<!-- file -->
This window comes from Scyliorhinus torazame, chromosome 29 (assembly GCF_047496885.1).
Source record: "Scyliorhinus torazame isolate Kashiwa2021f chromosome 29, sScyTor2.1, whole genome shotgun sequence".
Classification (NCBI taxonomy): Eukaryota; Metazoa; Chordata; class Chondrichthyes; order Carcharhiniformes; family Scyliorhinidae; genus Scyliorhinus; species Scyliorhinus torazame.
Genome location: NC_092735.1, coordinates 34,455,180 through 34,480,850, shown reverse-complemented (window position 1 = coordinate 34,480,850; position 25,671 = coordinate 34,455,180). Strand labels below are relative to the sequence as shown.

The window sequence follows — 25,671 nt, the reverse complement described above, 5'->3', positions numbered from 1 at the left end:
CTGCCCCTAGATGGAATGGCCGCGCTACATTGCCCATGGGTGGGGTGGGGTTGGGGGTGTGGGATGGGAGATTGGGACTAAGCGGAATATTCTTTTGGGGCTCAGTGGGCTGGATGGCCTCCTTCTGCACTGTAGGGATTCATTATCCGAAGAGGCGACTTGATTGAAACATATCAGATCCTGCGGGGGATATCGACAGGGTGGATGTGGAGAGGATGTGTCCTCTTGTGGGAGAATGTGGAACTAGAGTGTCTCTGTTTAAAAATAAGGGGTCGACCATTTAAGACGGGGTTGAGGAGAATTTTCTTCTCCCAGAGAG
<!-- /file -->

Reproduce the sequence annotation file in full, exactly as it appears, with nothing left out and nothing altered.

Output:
This window comes from Scyliorhinus torazame, chromosome 29 (assembly GCF_047496885.1).
Source record: "Scyliorhinus torazame isolate Kashiwa2021f chromosome 29, sScyTor2.1, whole genome shotgun sequence".
Classification (NCBI taxonomy): Eukaryota; Metazoa; Chordata; class Chondrichthyes; order Carcharhiniformes; family Scyliorhinidae; genus Scyliorhinus; species Scyliorhinus torazame.
Genome location: NC_092735.1, coordinates 34,455,180 through 34,480,850, shown reverse-complemented (window position 1 = coordinate 34,480,850; position 25,671 = coordinate 34,455,180). Strand labels below are relative to the sequence as shown.

The window sequence follows — 25,671 nt, the reverse complement described above, 5'->3', positions numbered from 1 at the left end:
CTGCCCCTAGATGGAATGGCCGCGCTACATTGCCCATGGGTGGGGTGGGGTTGGGGGTGTGGGATGGGAGATTGGGACTAAGCGGAATATTCTTTTGGGGCTCAGTGGGCTGGATGGCCTCCTTCTGCACTGTAGGGATTCATTATCCGAAGAGGCGACTTGATTGAAACATATCAGATCCTGCGGGGGATATCGACAGGGTGGATGTGGAGAGGATGTGTCCTCTTGTGGGAGAATGTGGAACTAGAGTGTCTCTGTTTAAAAATAAGGGGTCGACCATTTAAGACGGGGTTGAGGAGAATTTTCTTCTCCCAGAGAG